Phytelligence Named to GeekWire’s Prestigious Seattle 10 List

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SEATTLE, Wash. – November 15, 2017 – Phytelligence, an agricultural biotechnology company revolutionizing the way food crops are grown, was recently named to the GeekWire Seattle 10, an innovative list of groundbreaking startups based in the Seattle region. GeekWire is a fast-growing, national technology news site that publishes the Seattle 10 list yearly.

To select the winners, a panel of heavy hitters from within the tech industry was asked to find the next Zillow, Amazon or Expedia from the ever-growing Seattle tech pool. Only companies with legitimate product traction that have moved out of the “idea” stage were considered for the list.

The Seattle 10 list companies will display canvas posters about their history and business at Seattle’s Museum of History and Innovation through February 2018. The canvases will be unveiled at the GeekWire Gala on December 6, 2017 at MOHAI in Seattle.

The judges noted the combination of industry disruption and the environmental advantages of Phytelligence appealed to the Seattle 10 panel, who look for organizations with both compelling technology and a global benefit.

Phytelligence helps fruit growers across the globe by providing superior quality plants using their proprietary MultiPHY™ micropropagation technology. Starting plants in custom formulated, nutrient-rich gel enables rapid growth of the healthiest and strongest plants possible for growers to plant in their fields. The plants are also genetically screened to confirm accurate shipment of correct varieties and ensure that they are virus and disease free. This puts money back into the grower’s pocket by generating more sales faster while reducing costs from planting the wrong type of tree, or mortality from diseased plants.

In addition to an increase in ROI for produce growers, there are several environmental benefits to using Phytelligence plants and the MultiPHY™ method, including significant water savings. Plants grown in the proprietary MultiPHY™ gel use less water throughout their life cycle compared to traditional nurseries, a critical benefit for drought-ridden regions. Healthier plants also require fewer pesticides and chemicals and the ability to produce plants faster leads to more available produce globally.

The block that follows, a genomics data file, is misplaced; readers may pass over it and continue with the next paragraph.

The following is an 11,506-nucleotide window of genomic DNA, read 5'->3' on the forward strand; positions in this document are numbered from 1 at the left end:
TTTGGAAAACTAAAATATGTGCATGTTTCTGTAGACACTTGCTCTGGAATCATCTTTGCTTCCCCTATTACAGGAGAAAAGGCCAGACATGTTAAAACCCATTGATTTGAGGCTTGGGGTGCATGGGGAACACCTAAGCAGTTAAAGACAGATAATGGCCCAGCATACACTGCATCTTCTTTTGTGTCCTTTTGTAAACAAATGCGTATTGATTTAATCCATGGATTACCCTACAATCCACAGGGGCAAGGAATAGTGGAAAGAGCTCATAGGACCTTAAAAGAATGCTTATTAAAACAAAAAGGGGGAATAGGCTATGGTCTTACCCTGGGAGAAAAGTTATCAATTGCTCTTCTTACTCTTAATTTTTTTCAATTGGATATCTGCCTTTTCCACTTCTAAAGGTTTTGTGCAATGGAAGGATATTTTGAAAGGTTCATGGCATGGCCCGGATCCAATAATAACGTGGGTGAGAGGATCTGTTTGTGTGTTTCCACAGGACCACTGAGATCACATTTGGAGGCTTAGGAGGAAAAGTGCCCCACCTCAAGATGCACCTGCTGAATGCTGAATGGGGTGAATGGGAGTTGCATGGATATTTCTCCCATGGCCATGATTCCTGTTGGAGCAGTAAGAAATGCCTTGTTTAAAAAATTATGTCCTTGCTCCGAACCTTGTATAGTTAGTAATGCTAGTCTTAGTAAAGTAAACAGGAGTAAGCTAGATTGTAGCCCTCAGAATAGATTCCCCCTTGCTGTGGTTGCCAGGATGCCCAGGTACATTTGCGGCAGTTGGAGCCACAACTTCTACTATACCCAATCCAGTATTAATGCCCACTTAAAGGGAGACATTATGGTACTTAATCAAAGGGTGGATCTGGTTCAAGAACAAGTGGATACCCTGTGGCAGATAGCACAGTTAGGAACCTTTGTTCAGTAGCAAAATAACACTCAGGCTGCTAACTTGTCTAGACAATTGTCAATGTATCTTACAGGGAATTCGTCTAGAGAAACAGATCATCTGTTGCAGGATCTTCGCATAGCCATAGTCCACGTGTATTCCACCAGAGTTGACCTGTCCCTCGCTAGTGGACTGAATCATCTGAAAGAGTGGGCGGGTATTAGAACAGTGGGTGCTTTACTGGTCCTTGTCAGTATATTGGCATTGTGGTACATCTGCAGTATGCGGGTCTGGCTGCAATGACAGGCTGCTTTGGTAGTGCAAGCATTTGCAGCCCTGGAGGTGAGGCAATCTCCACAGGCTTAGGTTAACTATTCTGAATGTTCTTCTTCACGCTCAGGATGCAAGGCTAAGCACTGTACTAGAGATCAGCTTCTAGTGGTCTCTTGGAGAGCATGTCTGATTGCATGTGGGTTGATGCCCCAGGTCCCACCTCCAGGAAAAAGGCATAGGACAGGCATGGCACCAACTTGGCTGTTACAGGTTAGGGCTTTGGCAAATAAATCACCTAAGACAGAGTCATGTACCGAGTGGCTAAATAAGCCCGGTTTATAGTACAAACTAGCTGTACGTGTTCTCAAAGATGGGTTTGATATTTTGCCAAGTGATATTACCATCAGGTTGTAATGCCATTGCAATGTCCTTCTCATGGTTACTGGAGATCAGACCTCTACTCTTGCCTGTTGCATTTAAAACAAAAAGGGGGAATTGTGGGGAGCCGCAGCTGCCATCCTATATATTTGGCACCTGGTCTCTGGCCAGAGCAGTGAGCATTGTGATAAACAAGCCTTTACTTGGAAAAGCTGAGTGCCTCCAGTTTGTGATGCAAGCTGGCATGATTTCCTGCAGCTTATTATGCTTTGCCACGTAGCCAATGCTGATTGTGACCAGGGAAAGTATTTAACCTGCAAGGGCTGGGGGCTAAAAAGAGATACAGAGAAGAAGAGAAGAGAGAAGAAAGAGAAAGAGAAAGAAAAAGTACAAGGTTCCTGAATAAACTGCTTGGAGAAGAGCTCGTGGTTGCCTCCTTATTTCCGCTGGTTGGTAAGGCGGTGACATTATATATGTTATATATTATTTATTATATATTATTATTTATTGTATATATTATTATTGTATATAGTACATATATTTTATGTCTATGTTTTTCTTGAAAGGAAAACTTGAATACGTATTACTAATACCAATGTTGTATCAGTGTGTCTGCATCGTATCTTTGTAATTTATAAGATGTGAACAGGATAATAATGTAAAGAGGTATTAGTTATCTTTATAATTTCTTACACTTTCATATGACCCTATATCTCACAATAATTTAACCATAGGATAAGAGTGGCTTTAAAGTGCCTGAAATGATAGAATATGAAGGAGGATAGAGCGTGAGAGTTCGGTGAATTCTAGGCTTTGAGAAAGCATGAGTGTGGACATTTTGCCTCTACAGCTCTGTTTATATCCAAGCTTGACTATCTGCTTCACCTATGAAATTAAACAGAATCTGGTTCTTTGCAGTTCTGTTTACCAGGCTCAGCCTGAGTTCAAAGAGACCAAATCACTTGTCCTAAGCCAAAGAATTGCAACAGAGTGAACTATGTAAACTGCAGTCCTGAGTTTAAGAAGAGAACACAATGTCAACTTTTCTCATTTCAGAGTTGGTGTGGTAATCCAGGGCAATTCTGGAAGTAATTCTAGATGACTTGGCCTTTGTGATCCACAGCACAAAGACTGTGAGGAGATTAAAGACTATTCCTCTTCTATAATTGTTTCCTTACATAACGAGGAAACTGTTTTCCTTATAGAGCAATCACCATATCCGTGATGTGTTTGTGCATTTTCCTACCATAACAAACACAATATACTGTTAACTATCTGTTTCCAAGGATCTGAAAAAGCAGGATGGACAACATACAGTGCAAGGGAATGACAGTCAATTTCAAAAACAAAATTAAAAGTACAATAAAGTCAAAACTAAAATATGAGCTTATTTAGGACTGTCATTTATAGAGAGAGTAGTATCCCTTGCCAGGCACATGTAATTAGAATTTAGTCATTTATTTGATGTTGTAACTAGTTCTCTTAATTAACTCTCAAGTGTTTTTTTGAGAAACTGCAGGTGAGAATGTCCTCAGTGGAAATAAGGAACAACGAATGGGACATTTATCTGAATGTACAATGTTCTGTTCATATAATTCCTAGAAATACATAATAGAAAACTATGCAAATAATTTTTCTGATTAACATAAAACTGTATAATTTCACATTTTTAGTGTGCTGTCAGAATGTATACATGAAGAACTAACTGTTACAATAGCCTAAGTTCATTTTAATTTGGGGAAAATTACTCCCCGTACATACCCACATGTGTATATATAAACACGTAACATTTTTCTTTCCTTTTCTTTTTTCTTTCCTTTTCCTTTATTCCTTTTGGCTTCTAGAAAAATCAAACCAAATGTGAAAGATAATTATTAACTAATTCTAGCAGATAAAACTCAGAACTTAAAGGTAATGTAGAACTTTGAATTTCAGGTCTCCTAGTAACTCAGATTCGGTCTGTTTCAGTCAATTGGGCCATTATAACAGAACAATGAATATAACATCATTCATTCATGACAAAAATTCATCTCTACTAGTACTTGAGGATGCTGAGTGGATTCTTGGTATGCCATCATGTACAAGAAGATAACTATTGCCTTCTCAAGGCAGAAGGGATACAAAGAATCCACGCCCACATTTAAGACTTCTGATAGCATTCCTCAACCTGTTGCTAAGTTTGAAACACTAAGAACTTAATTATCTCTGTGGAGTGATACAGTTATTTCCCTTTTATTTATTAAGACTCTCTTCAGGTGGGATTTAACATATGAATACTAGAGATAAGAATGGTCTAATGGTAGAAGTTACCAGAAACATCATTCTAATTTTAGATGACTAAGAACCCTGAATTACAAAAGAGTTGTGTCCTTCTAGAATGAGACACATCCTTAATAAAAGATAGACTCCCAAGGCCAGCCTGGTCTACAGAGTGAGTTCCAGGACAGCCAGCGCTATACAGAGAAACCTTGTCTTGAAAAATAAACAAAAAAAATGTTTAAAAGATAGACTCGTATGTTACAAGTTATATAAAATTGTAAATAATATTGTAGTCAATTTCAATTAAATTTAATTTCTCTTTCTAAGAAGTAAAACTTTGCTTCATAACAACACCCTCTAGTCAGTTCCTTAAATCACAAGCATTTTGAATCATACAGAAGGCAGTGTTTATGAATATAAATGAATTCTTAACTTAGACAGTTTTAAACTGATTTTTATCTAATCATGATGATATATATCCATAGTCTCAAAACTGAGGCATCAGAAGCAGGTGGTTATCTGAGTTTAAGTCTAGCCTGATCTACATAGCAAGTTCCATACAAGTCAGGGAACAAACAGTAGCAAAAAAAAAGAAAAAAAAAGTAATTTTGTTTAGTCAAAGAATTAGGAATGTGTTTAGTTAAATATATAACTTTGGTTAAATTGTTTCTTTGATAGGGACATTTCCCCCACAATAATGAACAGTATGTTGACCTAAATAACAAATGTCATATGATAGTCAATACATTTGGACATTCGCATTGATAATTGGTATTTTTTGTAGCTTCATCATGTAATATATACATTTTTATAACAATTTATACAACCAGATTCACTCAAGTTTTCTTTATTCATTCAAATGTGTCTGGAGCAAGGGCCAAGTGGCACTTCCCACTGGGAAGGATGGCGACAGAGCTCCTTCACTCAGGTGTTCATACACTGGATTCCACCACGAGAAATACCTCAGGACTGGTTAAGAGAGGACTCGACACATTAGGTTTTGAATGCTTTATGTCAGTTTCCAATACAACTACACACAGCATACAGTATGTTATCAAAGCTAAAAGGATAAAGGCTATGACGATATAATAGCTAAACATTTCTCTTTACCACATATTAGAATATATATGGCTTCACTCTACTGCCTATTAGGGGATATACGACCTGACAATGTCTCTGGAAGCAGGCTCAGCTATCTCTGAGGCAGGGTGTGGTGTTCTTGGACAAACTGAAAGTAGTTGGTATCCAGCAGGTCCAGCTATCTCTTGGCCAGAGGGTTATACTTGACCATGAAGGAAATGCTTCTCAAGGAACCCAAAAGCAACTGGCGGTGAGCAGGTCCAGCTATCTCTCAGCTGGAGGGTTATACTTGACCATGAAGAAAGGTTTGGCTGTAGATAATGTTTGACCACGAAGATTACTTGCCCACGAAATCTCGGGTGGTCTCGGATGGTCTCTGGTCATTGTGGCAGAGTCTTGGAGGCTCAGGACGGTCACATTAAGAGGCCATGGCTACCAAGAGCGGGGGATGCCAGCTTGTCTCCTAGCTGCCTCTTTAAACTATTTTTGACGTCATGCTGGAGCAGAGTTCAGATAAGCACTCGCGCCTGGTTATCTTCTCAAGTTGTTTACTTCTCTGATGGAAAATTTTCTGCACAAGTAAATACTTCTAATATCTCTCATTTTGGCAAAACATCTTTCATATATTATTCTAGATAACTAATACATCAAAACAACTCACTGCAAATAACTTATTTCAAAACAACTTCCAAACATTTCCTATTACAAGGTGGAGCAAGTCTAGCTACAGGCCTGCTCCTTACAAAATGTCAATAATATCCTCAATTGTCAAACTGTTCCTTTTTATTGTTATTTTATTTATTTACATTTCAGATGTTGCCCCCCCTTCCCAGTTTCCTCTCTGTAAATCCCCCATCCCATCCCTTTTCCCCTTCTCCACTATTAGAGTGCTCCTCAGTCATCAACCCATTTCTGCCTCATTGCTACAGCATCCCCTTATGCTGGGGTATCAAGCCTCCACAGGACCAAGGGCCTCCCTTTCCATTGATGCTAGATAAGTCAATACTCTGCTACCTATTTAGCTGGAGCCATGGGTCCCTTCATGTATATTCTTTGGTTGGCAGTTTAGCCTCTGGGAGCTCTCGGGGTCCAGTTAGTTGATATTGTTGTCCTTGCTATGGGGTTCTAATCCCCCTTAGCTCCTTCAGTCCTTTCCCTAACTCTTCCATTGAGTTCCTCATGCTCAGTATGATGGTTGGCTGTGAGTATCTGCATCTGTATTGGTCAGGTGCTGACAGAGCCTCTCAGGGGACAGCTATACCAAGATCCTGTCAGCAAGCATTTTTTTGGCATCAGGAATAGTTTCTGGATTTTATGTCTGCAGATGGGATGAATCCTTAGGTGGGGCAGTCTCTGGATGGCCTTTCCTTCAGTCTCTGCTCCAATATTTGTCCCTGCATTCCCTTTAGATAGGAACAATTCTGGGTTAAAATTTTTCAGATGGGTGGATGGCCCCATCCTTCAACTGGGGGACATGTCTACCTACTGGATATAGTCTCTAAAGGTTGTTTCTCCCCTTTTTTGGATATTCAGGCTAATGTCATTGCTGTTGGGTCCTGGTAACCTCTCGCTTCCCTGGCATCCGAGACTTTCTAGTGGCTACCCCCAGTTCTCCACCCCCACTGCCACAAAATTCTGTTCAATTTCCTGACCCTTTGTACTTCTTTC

About Phytelligence

Phytelligence is an agricultural biotechnology company that is revolutionizing food crops. Utilizing its proprietary growing techniques to provide superior quality crops, Phytelligence enables higher grower profit by increasing speed to harvest while reducing input costs. Phytelligence provides additional value to food crop growers and plant breeders through the application of advanced genetics enabling delivery of accurate plants, disease screening, plant repository services, securing of intellectual property, and the ability to co-develop new varieties of food crops. In addition, Phytelligence has a growing pipeline of biological and compound solutions aimed at improving returns throughout the food crop value chain.

Phytelligence was founded in 2012 by Dr. Amit Dhingra, Associate Professor of Horticulture Genomics and Biotechnology Research laboratory at Washington State University.  Phytelligence is headquartered in Seattle with locations in Burien, Washington, Pullman, Washington and Portland, Oregon. Currently, Phytelligence has 75 employees and continues to grow.